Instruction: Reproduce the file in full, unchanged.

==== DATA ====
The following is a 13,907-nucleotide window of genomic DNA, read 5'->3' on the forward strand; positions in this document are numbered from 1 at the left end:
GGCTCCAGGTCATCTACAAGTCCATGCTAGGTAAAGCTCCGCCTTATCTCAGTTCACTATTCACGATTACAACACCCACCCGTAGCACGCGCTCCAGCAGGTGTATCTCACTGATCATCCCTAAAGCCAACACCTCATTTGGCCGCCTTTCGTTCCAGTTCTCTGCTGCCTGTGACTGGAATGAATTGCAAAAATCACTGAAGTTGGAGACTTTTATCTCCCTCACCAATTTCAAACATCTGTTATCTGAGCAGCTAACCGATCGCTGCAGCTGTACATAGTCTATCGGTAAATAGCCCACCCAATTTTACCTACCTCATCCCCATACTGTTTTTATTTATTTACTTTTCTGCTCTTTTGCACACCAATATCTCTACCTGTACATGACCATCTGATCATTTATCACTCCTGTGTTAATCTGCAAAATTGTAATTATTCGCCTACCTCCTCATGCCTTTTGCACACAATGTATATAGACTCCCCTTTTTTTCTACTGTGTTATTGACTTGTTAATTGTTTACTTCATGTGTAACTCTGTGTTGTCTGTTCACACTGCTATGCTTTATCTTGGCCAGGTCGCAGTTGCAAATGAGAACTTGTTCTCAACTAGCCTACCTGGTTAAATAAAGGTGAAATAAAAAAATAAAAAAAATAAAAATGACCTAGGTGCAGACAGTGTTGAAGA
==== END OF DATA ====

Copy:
The following is a 13,907-nucleotide window of genomic DNA, read 5'->3' on the forward strand; positions in this document are numbered from 1 at the left end:
GGCTCCAGGTCATCTACAAGTCCATGCTAGGTAAAGCTCCGCCTTATCTCAGTTCACTATTCACGATTACAACACCCACCCGTAGCACGCGCTCCAGCAGGTGTATCTCACTGATCATCCCTAAAGCCAACACCTCATTTGGCCGCCTTTCGTTCCAGTTCTCTGCTGCCTGTGACTGGAATGAATTGCAAAAATCACTGAAGTTGGAGACTTTTATCTCCCTCACCAATTTCAAACATCTGTTATCTGAGCAGCTAACCGATCGCTGCAGCTGTACATAGTCTATCGGTAAATAGCCCACCCAATTTTACCTACCTCATCCCCATACTGTTTTTATTTATTTACTTTTCTGCTCTTTTGCACACCAATATCTCTACCTGTACATGACCATCTGATCATTTATCACTCCTGTGTTAATCTGCAAAATTGTAATTATTCGCCTACCTCCTCATGCCTTTTGCACACAATGTATATAGACTCCCCTTTTTTTCTACTGTGTTATTGACTTGTTAATTGTTTACTTCATGTGTAACTCTGTGTTGTCTGTTCACACTGCTATGCTTTATCTTGGCCAGGTCGCAGTTGCAAATGAGAACTTGTTCTCAACTAGCCTACCTGGTTAAATAAAGGTGAAATAAAAAAATAAAAAAAATAAAAATGACCTAGGTGCAGACAGTGTTGAAGA